It was recently uncovered that a healthcare administrative services and IT provider, CoPilot Provider Services, took more than a year to notify 220,000 customers affected by a data breach. The breach took place in October 2015, when a former employee downloaded names, birthdates, addresses, phone numbers, and medical insurance card details of the customers.
In February of 2016 CoPilot informed the FBI and investigations began, but customers were not notified of the attack until January 2017 causing CoPilot to violate the HIPAA Breach Notification Rule. Copilot claimed the lapse in communication was due to a delay in the FBI investigation. However, HIPAA breach notification rule states that covered entities must disclose a security threat to stakeholders such as patients, customers, the OCR and media within 60 days of discovery of the breach.
The FBI did not instruct the company to delay notification, as it would not have hindered the investigation process. CoPilot settled with the State of New York for $130,000 in penalties for this violation of business law and agreed to reform its notification and legal compliance program.
These types of compromises in security understandably affect the level of trust patients, customers and the media have in a service provider or healthcare organization. A post-WannaCry survey states that about 68% of US consumers contemplate leaving a healthcare organization that experienced a data breach. Another study revealed that 31% of customers would discontinue their affiliation with a company, such as a business associate or covered 0entity, that experienced a data breach, with 65% saying this type of event would cause a loss of trust.
A loss in consumer confidence as a result of a breach is exacerbated by any delay of notification to affected stakeholders, bringing more attention to the levels of expectation customers hold their healthcare providers to keep their information safe. This study also found that customers trust healthcare organizations the most when it comes to protecting their personal data. Service providers employed by healthcare organizations, therefore have a duty to protect patient records to the best of their abilities. It is also vital that these companies provide notice of a breach as quickly as possible following an attack in order to best manage the situation. It has also become common practice for organizations to provide patients free identity monitoring services to aid in recovery.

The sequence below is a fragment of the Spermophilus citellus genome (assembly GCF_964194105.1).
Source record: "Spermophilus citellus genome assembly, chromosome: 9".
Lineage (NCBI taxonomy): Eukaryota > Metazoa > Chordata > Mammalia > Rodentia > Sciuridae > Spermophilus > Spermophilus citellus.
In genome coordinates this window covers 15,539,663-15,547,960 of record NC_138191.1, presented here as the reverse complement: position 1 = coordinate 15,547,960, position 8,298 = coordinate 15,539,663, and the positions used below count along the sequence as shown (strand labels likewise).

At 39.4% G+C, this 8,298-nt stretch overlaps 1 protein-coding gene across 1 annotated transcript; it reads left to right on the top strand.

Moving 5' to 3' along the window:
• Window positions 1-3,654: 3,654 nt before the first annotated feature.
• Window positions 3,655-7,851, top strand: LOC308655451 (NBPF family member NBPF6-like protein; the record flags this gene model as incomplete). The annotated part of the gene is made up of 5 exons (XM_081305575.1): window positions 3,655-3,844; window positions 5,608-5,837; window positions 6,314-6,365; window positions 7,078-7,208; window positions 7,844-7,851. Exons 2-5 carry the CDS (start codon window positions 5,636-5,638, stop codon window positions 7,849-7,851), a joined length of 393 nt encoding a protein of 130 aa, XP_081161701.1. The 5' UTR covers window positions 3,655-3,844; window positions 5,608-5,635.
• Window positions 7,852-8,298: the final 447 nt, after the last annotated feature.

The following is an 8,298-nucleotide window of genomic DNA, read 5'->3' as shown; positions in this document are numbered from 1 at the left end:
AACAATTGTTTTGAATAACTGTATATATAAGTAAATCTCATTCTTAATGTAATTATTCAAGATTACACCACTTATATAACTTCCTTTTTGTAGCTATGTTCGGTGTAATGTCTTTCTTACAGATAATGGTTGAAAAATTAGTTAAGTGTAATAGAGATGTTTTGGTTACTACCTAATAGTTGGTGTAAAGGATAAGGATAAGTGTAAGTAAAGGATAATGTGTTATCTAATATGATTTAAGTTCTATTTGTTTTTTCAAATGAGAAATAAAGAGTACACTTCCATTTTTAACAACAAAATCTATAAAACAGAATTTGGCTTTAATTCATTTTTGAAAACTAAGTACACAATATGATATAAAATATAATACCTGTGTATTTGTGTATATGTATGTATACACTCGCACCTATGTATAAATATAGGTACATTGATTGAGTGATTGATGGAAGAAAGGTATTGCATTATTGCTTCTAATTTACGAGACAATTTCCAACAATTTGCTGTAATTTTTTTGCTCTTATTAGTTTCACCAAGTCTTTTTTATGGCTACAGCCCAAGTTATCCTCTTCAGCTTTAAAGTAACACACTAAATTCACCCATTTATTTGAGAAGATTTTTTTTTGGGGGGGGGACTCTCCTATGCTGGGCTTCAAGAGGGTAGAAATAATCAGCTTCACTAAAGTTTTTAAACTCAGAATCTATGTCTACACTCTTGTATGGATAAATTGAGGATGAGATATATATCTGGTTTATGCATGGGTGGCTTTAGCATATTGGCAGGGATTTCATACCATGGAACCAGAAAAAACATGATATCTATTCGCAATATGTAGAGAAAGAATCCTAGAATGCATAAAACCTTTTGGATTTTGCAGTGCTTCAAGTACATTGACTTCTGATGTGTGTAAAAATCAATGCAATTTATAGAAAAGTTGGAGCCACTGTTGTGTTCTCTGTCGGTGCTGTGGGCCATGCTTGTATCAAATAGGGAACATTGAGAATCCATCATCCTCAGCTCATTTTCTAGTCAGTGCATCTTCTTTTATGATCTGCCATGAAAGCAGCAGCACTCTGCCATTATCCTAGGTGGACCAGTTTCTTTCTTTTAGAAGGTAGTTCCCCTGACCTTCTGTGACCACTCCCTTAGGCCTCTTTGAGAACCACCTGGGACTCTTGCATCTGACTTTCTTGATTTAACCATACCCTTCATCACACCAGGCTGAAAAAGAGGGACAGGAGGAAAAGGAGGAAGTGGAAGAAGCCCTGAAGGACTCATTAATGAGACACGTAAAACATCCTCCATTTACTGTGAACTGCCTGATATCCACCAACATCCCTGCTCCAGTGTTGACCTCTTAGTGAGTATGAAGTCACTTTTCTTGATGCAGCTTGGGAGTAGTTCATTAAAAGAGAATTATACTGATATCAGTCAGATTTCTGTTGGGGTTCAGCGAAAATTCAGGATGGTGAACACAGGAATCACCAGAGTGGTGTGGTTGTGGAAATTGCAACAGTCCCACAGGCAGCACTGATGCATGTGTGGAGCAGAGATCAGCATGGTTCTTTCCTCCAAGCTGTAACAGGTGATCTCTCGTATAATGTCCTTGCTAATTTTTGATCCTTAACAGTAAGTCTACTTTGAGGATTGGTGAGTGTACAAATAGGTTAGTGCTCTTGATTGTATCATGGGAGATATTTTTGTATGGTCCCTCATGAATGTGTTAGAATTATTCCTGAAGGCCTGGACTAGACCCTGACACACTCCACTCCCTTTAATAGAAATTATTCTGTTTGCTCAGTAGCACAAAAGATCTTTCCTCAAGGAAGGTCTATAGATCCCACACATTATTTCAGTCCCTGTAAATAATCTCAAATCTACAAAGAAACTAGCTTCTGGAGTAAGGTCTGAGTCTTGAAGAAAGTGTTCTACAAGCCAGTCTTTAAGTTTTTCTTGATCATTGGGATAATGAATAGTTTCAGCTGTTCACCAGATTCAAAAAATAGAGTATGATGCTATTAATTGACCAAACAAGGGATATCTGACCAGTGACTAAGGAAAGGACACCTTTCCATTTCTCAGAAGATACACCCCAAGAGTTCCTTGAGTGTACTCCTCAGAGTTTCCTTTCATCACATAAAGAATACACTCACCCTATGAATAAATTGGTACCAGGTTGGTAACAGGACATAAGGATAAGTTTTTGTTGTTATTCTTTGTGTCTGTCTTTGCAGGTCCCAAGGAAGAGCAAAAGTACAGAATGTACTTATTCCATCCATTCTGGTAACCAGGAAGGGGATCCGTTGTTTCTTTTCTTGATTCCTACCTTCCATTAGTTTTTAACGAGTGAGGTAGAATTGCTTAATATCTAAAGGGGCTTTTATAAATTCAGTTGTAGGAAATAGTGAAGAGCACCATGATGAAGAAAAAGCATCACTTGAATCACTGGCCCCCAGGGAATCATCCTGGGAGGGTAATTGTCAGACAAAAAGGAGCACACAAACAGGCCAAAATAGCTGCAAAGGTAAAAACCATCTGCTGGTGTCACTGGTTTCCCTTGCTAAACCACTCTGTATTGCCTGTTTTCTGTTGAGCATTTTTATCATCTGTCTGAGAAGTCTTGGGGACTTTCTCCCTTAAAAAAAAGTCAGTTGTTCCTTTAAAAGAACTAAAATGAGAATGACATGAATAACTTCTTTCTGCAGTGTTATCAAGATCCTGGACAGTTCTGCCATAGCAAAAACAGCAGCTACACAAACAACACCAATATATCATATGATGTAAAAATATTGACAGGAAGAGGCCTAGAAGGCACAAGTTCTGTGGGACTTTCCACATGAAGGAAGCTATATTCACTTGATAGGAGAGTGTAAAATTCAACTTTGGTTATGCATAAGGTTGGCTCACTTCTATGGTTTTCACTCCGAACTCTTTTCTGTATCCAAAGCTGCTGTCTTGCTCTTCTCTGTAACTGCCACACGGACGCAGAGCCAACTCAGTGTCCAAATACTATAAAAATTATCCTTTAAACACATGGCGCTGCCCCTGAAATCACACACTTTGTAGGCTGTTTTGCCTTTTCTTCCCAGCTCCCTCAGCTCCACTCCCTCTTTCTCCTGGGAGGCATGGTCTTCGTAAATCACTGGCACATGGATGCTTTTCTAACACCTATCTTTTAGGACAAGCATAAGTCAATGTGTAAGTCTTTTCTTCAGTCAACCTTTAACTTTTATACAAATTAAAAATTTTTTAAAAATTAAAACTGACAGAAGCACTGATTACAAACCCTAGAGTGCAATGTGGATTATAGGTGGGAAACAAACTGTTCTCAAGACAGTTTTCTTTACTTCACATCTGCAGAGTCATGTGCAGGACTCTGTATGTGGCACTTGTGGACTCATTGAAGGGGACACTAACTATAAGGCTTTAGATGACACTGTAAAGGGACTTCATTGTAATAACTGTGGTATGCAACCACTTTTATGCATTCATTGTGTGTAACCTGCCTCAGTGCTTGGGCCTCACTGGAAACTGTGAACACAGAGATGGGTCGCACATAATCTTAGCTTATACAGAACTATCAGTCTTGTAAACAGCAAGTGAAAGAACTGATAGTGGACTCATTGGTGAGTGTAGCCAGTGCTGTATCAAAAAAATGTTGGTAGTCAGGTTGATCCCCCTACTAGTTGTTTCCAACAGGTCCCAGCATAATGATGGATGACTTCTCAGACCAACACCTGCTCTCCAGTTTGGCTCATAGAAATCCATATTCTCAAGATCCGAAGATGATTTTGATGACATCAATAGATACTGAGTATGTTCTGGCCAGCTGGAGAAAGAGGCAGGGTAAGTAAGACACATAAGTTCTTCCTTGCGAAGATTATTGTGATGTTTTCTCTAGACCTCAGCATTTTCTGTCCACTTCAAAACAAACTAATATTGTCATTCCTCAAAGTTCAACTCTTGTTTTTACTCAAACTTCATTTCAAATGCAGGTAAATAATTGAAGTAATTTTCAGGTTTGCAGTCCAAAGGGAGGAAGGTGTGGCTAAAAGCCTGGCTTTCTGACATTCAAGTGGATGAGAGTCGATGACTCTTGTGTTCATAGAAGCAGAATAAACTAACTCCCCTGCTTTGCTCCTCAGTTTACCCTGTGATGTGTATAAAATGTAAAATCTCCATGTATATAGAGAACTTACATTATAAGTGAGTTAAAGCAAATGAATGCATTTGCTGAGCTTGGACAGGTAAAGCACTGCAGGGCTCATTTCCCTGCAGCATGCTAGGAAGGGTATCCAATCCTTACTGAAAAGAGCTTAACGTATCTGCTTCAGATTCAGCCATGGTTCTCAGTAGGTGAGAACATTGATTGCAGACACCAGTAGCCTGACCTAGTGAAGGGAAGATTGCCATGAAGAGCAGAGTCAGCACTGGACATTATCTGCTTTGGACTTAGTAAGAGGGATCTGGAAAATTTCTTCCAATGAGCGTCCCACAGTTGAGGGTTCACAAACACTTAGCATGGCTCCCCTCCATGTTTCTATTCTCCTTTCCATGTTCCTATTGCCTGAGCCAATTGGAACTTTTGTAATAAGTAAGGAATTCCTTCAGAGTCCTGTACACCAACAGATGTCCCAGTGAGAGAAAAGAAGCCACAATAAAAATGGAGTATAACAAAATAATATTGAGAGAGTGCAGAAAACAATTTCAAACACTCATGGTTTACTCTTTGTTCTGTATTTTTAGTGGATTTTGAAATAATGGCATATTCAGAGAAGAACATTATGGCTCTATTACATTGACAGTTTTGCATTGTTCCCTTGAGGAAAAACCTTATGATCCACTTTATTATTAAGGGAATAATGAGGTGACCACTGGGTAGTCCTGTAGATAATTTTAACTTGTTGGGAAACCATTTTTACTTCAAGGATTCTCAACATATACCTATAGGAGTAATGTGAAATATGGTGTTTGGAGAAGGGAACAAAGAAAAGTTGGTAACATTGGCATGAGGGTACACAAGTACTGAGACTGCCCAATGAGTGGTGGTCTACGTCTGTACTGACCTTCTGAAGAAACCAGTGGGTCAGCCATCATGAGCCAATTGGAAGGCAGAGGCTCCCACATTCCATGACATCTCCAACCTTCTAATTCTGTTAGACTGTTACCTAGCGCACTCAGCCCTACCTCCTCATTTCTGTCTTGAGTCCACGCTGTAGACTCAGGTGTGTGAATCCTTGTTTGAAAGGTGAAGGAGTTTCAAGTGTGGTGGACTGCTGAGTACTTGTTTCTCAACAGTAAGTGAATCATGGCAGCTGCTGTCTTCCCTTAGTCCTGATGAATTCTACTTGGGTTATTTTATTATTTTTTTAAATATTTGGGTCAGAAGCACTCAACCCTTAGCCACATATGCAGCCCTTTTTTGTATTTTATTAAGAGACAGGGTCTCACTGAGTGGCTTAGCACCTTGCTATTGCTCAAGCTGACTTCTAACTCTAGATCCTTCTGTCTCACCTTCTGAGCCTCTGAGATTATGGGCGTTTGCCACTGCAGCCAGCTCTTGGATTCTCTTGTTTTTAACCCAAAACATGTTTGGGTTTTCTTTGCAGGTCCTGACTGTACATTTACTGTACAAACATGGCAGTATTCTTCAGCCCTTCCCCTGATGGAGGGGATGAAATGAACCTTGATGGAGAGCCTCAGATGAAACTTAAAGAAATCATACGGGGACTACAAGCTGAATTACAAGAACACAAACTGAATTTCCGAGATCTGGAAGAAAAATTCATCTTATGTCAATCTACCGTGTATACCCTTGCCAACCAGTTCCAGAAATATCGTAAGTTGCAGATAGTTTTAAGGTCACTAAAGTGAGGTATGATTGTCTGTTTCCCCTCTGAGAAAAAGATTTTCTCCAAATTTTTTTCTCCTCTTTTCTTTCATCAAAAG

As technology related breaches continue to occur, C-suite and boards of directors are often not fully aware of the level of negative impact a breach can have on their company’s reputation or success. If a company responds quickly to a security breach, they are less likely to experience a negative financial impact, a decline in stock value, or a decrease in the number of clients.
Companies that have a poor security reputation and who do not respond promptly to an attack are more likely to see a decline in stock value that lasts much longer. They were also more likely to lose customers. A 2% loss rate in shares, which is considered low, costs a company roughly $2.67 million. Another study revealed the the share value of an organization dropped 5% following the disclosure of a breach compared to 90 days prior to an attack.
Along with keeping their internal communication compliant, healthcare organizations must be mindful to employ service providers that are aware of HIPAA rules and are up to date on the security features necessary to prevent breaches. Through internal policies, employee compliance trainings, and software and hardware security updates among many other factors, the additional reassurance of compliant associates and covered entities can help to better safeguard patients and organizations.